M Hotel Singapore28 September 2018
OpenGov, in collaboration with ACL, is bringing Mark Bowry, Radio and Regional Business Lead, to Singapore for an exclusive Breakfast Insight session on integrating IT governance into business strategy.
Interested in getting the Agenda for this event? Request a copy from our staff (firstname.lastname@example.org):
● How mapping and tracking policies, key controls, systems, processes and people (ideally in one place) can help you assure the board and senior management that the Information System and risks are effectively managed
● Addressing regulatory requirements and reducing compliance pressure will help minimise the risk exposure while remaining compliant
● Avoiding data breaches, data loss/theft and data drift by monitoring access privileges real-time to ensure that the privileges are up to date
● Securing data based on Data Privacy Regulations to ensure that management of information is efficient, timely, secured and compliant to regulations
● Overcoming the challenge to evolve and adapt to the General Data Protection Regulation (GDPR)
● Ways to manage and secure network and storage to safeguard against cyberthreats, while ensuring that information is safe by adopting a centralised platform
● Re-establishing stronger evaluation and management for vendors throughout the whole lifecycle of the project by evaluating performances and ROI regularly
“We have seen decision makers dismiss data governance work during (the) project implementation phase, assuming it can be saved for later. This is precisely the type of thinking that leads to a lack of data governance and the entry of cyberattacks”
– Mr Ng Hoo Ming, Deputy Chief Executive of Operations, Cyber Security Agency Singapore
Today’s organisations are struggling to deal with the governance impact of digital disruption. Any digital footprint can be tracked, and inevitably bad practice and poor governance inevitably escalates to the surface with brand-destroying potential. Governance, Risk and Compliance (GRC) issues form the proverbial thorn in the elephant’s foot, and it’s going to take more than a mouse to get it out.
Governance, Risk and Compliance (GRC) work hand in hand. In Information Technology, the way data and technology are managed are mostly based on the risks faced and adherence to regulation compliance.
GRC efforts must be more strategic, guiding how the entire organisation operates.
Employing multiple, duplicate systems in your organisation inevitably opens up various points of contention during IT auditing, including, but not limited to inaccurate and/or false reports.
Subsequently, this will cause misinformed decision making. Now picture an organisation that has no IT risk management with a perception that simply having IT makes everything better. An organisation could be staring at multi-million losses just because of a single system breach or malfunction.
Earlier this year, a giant social media platform fell under scrutiny for not governing and securing the users’ data properly. Users’ data were collected and without their knowledge, sold to undisclosed third party companies, with the misguided perception of unmalicious intent. However, this lack of data governance and protection has placed them under the spotlight, battling impending lawsuits and face risk of closure. Most importantly, they have slowly lost the trust of their customer users.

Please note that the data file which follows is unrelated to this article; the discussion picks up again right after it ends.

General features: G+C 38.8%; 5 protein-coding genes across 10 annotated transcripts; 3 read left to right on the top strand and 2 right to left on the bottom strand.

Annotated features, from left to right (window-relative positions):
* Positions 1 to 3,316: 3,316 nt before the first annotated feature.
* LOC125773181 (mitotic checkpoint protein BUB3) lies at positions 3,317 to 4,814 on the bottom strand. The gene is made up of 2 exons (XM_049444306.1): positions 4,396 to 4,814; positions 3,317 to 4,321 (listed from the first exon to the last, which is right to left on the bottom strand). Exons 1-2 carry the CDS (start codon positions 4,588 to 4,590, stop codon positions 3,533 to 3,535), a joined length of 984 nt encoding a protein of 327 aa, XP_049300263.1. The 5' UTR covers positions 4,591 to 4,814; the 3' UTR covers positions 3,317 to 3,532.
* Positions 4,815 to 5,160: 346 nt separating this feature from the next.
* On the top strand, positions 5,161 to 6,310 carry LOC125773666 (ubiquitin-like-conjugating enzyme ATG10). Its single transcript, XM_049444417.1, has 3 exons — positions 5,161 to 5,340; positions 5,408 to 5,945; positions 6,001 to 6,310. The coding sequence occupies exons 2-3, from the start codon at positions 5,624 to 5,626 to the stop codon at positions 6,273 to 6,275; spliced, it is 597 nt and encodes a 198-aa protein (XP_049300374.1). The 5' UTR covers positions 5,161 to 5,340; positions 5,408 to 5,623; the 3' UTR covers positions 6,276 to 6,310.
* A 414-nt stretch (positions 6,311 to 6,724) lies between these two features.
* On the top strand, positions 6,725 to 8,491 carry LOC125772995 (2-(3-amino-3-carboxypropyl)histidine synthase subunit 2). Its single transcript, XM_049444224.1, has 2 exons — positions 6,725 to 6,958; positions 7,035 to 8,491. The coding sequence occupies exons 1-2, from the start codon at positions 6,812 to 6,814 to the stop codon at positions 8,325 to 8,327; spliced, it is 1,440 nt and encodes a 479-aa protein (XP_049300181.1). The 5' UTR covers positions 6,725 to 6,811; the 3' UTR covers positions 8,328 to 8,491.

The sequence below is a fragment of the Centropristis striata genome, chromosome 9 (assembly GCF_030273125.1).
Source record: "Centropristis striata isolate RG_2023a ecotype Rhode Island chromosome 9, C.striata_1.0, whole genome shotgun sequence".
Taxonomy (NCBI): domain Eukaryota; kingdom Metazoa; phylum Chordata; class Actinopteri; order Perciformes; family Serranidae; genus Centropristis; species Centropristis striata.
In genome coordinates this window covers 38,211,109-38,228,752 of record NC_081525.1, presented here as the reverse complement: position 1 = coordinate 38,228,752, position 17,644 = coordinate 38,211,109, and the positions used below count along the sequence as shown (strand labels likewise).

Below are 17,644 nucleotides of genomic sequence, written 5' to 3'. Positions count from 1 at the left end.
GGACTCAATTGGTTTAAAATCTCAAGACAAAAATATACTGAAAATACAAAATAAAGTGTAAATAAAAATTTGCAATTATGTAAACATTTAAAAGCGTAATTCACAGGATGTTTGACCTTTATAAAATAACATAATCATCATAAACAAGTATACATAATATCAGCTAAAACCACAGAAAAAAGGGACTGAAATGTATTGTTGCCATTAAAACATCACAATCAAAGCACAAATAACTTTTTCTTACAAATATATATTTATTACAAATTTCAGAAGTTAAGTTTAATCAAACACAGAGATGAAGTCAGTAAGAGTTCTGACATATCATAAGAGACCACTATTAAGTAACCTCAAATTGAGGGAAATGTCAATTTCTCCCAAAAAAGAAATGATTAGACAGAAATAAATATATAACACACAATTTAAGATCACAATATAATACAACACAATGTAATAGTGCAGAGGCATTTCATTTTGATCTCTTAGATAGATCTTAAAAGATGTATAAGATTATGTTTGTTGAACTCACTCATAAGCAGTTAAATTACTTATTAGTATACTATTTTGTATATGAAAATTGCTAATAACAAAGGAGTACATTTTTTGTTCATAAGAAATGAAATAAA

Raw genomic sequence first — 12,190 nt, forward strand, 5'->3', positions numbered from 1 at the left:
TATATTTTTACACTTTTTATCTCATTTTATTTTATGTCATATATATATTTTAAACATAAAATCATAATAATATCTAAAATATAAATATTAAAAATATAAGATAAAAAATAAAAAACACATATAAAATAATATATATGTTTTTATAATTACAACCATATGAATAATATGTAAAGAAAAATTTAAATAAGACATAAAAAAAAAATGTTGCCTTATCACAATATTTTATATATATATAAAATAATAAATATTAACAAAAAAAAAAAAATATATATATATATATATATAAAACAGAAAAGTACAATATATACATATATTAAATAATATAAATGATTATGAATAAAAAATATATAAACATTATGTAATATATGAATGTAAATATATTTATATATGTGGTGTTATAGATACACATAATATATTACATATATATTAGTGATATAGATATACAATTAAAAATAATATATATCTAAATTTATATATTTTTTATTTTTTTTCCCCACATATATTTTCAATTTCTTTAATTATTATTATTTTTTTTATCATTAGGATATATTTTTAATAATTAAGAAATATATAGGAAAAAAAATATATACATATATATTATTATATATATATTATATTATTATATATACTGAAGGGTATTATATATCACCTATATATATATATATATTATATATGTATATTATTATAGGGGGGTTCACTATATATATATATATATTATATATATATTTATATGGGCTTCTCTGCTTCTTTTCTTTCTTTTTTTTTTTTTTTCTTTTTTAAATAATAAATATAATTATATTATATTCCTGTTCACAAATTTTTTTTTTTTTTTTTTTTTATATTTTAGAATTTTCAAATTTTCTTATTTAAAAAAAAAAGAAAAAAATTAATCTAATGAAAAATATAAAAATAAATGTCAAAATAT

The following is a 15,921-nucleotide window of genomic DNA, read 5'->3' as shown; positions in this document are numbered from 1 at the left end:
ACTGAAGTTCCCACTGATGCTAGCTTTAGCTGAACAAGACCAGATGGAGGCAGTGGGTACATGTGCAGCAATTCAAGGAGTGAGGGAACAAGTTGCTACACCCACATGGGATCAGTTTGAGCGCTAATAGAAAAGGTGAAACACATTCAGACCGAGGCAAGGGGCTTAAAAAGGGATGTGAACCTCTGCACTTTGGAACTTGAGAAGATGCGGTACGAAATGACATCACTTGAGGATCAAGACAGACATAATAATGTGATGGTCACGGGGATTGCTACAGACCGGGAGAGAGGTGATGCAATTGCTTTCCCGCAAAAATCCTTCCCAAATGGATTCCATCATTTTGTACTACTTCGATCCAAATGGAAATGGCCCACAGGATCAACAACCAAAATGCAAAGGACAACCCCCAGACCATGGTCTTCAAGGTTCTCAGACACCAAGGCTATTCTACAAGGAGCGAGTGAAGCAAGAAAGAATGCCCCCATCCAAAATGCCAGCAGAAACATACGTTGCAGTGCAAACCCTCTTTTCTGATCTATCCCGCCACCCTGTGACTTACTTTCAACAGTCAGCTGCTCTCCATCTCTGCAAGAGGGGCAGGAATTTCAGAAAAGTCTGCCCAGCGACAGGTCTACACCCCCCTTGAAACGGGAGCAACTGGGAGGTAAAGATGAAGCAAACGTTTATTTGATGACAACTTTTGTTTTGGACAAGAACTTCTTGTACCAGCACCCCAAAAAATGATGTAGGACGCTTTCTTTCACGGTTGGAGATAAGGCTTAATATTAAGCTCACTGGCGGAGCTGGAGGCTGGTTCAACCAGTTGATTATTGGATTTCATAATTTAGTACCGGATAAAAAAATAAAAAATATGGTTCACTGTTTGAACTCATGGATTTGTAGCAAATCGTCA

How to deliver strategic value while regulating, monitoring and governing our IT systems?
Internally, there are many issues dealt by IT heads in organisations. Sometimes it is challenging to maintain oversight across risks and compliance when using multiple systems which could also lead to failure of meeting regulations or contractual requirements. There are cases where organisations employ numerous systems, causing data silos which could also cause IT auditing issues. These taxing tasks however, could be managed in a single place to avoid more difficulties.
Organisations need to be mindful of regulations such as Service Organisation Control 2 (SOC2) or National Institute of Standards and Technology (NIST) Cybersecurity Framework to avoid any legal issues to arise, internationally or locally. SOC2 compliance regulations specifically pertains to storage of other people’s personal information on the cloud. The NIST Framework deals the management of cyber risks through five steps of Identifying, Protecting, Detecting, Responding and Recovering. Complying to such regulations will not only protect the citizens/users’ information but will also hold the company up to scrutiny. Governance is more than just a way to manage a system, there are several aspects interconnected to one other.
IT Governance is broadly divided into 4 disciplines:
● Governance, Risk and Compliance
● Information Security
● IT Operations
● IT Audit
A good marriage between technology and business is only possible with the help of sound IT Governance. Good IT Governance will help the organisation manage, monitor, and secure information and technology better while also achieving organisational goals. This will also help organisations contain risk at an acceptable level, improve performance and mitigate productivity loss due to business continuity threats.
What needs to be done? How can we strengthen our IT Governance? What will it take to gain a competitive edge?
OpenGov is pleased to invite you to our timely and exclusive Breakfast Insight to discuss and deliberate IT Governance issues with top-level Singapore and international organisations. This will help you to enhance your knowledge, learn from the experiences of your peers, gain insights into the latest tools and practices available today to develop cutting edge strategies, help drive IT governance and mitigate risks in your organisations. This Breakfast Insight endeavours to help your organisation adopt technology smarter, secure data tighter and be compliance-ready.